CH 8

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Chapter Eight
Structural Geology
It is evident that without uplift and subsidence related to tectonic and structural events there
would be no sediments. Sediments are derived from positive crustal elements and deposited in
negative elements. Petroleum traps occur as result of structural activity.
If a body is subjected to directed forces, it usually passes through three stages of deformation.
1) Elastic: at this stage, if the stress is withdrawn, the body returns to its original shape and
size.
2) Plastic: If the stress exceeds the elastic limit, the deformation is plastic. At this stage the
specimen only partially returns to its original shape even if the stress is removed.
3) rupture: When there is a continued increase in the stress, one or more fractures develop,
and the specimen eventually fails by rupture.
Most rocks at room temperatures and pressures fail by rupture before attaining a stage of
plastic deformation. But, at sufficiently high temperatures and confining pressures rocks can
reach plastic stage.
Under tension, the breaking strengths of rocks are far less, averaging only 5 percent to 10
percent of the breaking strength under compression.
Factors controlling behavior of materials
1) Confining pressure:
Cylinders of rock were prepared for testing rock deformation. A confining pressure was
applied on the cylinder side. Then a compressive (or tensile) stress is applied at the end of the
cylinders.
Such test indicate that rocks exhibiting very little plastic deformation at low confining
pressure (or near the surface of the earth) may be very plastic under high confining pressure.
Figure 2-11 illustrates the effect of confining pressure on the breaking strength of several
different rocks.
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2) Temperature
Changes in temperature modify the strength of rocks. Hot steel, for example, undergoes
plastic deformation much more readily that does cold steel. Figure 2-12 shows two tests run
on Yule Marble. To produce a given strain far less stress is necessary when the specimen is
hot that when it is cold. It is apparent that plastic deformation is far less common near the
surface of the earth, where the confining pressure and the temperature are low, that it is at
greater depths, where higher temperatures and greater confining pressure increase the
possibility of plastic deformation.
3) Time
Although geologic time is impossible to duplicate experimentally, it is possible from
experiments to make some deductions concerning the influence of time. Creep refers to the
slow continuous deformation with the passage of time. Limestone under atmospheric pressure
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and at room temperature has a strength of 2560 kg/cm . In a long–time experiment, Limestone
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subjected to a compressive stress of 1400 kg/ cm (half the value of the strength) deforms
rapidly at first, them more slowly (Fig. 2-13). At the end of one day, it has been shortened
about 0.016 percent; after 10 days about 0.011 percent; after 100 days about 0.616 percent;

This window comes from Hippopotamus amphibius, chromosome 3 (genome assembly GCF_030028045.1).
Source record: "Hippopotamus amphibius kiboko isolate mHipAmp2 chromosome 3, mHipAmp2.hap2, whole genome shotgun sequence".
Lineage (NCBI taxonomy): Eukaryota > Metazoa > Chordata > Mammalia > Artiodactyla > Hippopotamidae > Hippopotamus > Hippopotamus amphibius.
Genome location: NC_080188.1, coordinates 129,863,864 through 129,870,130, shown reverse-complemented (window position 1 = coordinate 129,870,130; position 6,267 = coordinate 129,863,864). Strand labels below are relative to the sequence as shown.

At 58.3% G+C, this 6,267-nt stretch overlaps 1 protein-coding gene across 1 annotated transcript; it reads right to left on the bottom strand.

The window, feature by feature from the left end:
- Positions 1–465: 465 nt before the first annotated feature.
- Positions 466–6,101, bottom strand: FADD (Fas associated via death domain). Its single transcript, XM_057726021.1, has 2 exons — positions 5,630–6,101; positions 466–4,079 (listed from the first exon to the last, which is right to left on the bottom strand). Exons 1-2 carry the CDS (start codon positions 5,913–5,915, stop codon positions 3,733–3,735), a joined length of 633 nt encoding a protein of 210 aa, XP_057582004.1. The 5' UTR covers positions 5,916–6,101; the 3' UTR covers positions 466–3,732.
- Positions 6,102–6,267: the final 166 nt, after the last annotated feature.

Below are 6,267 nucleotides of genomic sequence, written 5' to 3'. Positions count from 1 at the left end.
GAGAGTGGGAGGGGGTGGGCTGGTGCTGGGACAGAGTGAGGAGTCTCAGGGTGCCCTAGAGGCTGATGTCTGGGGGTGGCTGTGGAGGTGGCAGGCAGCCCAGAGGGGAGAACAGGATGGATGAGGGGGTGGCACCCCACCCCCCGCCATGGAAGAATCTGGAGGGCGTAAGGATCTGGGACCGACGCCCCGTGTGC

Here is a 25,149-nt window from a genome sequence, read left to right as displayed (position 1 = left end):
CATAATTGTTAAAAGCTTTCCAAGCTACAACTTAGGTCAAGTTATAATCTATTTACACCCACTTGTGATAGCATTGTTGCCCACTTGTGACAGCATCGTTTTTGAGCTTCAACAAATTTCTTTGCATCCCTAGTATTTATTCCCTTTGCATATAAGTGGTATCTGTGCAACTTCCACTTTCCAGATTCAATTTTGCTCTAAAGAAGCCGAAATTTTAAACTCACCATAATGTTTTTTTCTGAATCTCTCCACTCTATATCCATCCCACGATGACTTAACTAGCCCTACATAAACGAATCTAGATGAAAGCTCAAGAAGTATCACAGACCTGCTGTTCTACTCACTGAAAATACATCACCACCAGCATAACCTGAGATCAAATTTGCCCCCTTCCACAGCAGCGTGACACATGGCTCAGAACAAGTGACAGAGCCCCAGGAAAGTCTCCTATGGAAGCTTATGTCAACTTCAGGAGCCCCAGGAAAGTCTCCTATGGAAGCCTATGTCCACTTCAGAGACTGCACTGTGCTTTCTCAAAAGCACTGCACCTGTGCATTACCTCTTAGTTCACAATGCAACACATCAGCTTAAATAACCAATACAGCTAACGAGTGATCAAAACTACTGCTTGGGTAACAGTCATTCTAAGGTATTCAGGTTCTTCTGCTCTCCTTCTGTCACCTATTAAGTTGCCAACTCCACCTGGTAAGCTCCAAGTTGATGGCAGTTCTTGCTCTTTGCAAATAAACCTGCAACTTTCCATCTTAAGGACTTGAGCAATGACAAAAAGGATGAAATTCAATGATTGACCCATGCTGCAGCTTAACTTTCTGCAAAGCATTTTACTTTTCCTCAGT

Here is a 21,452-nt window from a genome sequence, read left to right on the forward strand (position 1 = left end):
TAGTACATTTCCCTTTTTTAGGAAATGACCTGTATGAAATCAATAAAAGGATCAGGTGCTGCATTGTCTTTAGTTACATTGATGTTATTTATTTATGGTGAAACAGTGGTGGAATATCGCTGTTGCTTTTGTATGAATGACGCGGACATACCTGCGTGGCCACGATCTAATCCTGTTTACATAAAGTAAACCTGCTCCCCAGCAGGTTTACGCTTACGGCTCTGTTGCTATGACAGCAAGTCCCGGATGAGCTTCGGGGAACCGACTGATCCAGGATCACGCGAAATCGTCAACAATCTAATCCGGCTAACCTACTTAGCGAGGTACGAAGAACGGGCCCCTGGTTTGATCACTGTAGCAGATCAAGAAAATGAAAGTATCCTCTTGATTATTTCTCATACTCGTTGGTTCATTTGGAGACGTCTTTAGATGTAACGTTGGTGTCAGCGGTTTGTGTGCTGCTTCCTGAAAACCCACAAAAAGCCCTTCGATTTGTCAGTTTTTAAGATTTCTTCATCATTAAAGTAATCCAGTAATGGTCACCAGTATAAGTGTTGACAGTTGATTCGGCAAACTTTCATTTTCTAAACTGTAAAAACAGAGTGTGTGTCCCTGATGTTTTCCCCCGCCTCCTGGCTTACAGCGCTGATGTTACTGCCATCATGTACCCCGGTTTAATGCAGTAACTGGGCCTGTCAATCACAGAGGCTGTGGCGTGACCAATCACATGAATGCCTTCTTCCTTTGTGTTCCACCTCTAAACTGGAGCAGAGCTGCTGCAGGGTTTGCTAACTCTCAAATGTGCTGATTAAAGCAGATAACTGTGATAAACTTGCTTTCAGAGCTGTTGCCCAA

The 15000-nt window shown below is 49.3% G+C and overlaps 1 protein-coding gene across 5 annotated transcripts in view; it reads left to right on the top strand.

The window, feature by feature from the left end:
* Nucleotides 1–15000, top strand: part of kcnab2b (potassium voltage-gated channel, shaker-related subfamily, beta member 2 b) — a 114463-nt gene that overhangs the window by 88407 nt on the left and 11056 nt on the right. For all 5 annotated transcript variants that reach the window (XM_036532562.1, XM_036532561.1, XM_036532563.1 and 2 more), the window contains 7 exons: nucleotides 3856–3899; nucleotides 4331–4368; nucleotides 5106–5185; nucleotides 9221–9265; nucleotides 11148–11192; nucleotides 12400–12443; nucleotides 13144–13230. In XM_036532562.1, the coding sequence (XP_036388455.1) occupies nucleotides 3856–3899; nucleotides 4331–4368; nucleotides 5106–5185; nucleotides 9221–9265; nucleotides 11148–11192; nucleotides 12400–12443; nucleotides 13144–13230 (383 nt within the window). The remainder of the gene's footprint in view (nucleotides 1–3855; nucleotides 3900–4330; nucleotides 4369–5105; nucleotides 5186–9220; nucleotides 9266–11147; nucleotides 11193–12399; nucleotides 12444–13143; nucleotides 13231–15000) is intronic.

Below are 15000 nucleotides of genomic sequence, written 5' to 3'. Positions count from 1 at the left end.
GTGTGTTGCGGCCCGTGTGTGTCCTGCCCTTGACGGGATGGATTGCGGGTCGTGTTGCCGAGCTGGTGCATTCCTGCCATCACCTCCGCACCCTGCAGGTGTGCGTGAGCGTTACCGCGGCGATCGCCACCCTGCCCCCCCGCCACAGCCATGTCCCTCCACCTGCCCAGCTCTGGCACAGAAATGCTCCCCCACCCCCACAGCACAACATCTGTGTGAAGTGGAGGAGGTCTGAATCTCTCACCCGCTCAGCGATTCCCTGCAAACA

and after 400 days a little more than 0.019 percent.
4) Solutions
In Figure 2-17 dry specimen had shortened about 0.03 percent, but there was no further
detectable deformation even after 40days.
Specimen that contains some water (intermediate curve) had shortened 1 percent at the end of
30 days and 1.75 percent by the end of 36 day, when the load was released.
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The strength of the dry alabaster is 480 kg/cm . Strength under similar conditions, but with
the specimen free to react with water, is estimated to be only 92 kg/ cm2.
Hence, strength of the wet specimen is much less than the strength of the dry specimen at the
same temperature.
Folds :
Fold Terminology
1)
Anticline: older rocks are in the center of fold (Fig. 3-4A and plate 8).
2)
Syncline: younger rocks are in the center of fold (Fig. 3-5A).
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3)
The limbs are the sides of fold.
Overturned fold: both limbs dip in the same direction (Fig. 3-6c and plate 9).
Symmetrical and asymmetrical fold: figure 3.6 A & B.
Plunge of folds: Plunging folds are easily recognized from their outcrop pattern. Figure 3-21
is a geologic map of non-plunging syncline. The beds on the opposite limbs strike parallel to
each other; they do not converge. Figures 3-23 and 3-24 are geological maps of plunging fold;
the beds on the opposite limbs strike toward each other and the formations converge. A
plunging fold is shown in plate 10.
Figures 3-25A and B show a geologic map of doubly plunging fold.
A dome is an anticlinal uplift that has no distinct trend (Fig.3-25C). A basin is a synclinal
depression that has no distinct trend (Fig. 3-25D).
Refolding: Folds may be refolded (Plate12 & Figure 3).
Recognition of folds
Direct observation
One or more of the following pieces of information are commonly used to deduce folds:
1) Plotting attitude of beds on a map
The plot of strike and dip of the bedding on a map show an anticline in figure 4-6A and a
syncline in figure 4-6B.
In a geologic map that has topographic contours, if the contact between two formations is